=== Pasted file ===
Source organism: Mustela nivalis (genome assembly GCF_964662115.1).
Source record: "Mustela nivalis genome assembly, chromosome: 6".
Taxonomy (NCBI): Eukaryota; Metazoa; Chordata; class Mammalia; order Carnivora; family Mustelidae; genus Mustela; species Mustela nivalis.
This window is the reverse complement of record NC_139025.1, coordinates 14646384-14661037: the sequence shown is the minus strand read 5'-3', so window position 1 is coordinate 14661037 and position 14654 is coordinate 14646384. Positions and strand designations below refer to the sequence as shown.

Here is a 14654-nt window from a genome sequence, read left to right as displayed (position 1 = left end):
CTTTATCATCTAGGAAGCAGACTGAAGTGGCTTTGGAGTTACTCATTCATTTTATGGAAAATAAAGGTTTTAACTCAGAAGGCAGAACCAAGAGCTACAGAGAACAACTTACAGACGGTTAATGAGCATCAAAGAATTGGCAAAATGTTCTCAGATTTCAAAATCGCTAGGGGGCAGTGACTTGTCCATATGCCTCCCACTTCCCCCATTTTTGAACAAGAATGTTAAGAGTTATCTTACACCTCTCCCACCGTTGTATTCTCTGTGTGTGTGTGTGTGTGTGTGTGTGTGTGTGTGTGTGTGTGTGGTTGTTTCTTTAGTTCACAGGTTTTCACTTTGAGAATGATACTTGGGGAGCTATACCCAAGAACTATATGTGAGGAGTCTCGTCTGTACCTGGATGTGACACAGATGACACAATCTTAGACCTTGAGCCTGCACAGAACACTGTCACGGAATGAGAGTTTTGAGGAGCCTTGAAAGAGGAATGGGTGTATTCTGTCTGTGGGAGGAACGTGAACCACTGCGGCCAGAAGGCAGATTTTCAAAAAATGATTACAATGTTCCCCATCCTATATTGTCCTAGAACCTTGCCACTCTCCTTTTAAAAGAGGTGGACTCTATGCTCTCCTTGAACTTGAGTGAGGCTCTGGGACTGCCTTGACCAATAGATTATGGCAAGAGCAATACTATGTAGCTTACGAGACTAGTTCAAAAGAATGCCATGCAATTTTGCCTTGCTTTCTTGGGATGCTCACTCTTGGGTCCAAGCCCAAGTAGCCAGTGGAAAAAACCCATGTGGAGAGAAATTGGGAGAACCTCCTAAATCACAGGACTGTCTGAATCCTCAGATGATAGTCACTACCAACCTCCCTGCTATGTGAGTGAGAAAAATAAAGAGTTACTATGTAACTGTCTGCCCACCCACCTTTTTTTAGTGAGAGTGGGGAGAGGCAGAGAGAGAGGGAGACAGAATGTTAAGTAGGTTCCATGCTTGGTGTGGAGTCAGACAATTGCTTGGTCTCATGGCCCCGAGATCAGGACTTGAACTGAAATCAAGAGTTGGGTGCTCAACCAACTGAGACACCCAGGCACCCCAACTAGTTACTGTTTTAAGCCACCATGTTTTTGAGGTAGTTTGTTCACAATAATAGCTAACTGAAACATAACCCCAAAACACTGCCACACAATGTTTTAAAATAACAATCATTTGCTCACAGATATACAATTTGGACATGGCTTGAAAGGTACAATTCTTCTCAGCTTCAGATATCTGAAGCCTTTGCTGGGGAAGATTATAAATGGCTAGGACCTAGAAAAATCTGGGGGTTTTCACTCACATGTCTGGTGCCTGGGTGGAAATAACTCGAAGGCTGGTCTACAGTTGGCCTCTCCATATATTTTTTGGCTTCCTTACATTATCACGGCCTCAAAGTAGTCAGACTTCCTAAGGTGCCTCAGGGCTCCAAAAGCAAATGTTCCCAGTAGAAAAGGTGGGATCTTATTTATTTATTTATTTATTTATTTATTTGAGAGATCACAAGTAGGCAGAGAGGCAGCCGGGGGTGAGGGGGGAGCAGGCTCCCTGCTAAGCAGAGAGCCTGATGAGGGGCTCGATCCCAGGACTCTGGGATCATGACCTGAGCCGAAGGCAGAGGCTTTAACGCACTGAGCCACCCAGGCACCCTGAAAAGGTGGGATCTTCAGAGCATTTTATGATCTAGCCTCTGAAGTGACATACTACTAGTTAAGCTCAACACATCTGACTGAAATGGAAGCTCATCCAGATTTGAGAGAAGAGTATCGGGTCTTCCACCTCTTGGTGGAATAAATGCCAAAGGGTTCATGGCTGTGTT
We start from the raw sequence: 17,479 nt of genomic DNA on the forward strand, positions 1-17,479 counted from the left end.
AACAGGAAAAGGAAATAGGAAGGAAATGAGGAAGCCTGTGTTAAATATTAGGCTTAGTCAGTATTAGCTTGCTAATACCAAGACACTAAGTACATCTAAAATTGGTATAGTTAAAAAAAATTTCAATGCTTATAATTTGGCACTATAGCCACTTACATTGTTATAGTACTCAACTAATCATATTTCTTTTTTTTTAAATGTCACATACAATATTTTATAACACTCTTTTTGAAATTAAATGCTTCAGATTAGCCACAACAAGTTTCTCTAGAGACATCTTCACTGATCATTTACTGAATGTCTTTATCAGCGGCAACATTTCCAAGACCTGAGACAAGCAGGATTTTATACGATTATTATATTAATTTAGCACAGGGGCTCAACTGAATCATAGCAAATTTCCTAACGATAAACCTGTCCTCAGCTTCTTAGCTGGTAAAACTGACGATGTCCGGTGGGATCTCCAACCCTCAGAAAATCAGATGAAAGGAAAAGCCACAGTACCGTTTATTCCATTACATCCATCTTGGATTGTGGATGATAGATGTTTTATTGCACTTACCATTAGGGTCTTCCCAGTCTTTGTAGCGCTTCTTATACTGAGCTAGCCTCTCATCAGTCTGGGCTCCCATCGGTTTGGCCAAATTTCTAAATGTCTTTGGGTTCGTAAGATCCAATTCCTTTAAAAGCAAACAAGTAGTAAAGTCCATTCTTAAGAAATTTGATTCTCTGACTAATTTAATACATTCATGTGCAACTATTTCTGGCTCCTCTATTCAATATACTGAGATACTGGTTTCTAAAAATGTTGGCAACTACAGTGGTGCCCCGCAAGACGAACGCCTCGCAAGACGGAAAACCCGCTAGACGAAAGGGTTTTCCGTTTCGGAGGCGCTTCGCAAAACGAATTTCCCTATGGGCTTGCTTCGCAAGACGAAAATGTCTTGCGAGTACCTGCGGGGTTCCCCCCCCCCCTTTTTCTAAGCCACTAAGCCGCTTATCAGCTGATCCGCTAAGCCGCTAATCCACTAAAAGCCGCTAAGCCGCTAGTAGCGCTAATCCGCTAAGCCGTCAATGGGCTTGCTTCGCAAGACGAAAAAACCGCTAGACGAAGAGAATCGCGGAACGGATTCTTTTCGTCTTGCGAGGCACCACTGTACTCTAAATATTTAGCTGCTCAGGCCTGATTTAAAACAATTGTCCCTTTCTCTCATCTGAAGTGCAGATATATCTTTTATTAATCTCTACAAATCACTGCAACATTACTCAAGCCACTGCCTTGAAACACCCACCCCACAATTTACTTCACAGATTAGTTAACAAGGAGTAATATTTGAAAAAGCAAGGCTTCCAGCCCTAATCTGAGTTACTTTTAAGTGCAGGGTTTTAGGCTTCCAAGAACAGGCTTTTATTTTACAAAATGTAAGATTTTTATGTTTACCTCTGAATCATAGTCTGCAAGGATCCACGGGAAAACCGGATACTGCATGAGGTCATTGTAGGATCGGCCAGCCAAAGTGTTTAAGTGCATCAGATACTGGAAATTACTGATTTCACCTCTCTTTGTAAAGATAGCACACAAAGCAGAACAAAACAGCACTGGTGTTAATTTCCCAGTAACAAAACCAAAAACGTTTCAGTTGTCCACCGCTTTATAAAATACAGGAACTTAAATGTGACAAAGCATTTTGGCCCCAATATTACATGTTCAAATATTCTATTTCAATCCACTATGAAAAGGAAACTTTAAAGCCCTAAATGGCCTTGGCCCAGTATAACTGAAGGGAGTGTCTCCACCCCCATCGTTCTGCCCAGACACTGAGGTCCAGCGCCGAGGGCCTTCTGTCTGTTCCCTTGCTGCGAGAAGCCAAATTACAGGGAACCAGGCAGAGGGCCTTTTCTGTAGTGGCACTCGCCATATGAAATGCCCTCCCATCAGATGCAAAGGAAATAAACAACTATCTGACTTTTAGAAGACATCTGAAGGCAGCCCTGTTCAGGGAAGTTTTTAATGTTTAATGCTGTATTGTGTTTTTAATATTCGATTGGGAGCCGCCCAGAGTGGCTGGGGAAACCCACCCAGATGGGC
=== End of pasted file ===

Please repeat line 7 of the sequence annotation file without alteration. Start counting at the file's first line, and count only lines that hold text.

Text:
We start from the raw sequence: 17,479 nt of genomic DNA on the forward strand, positions 1-17,479 counted from the left end.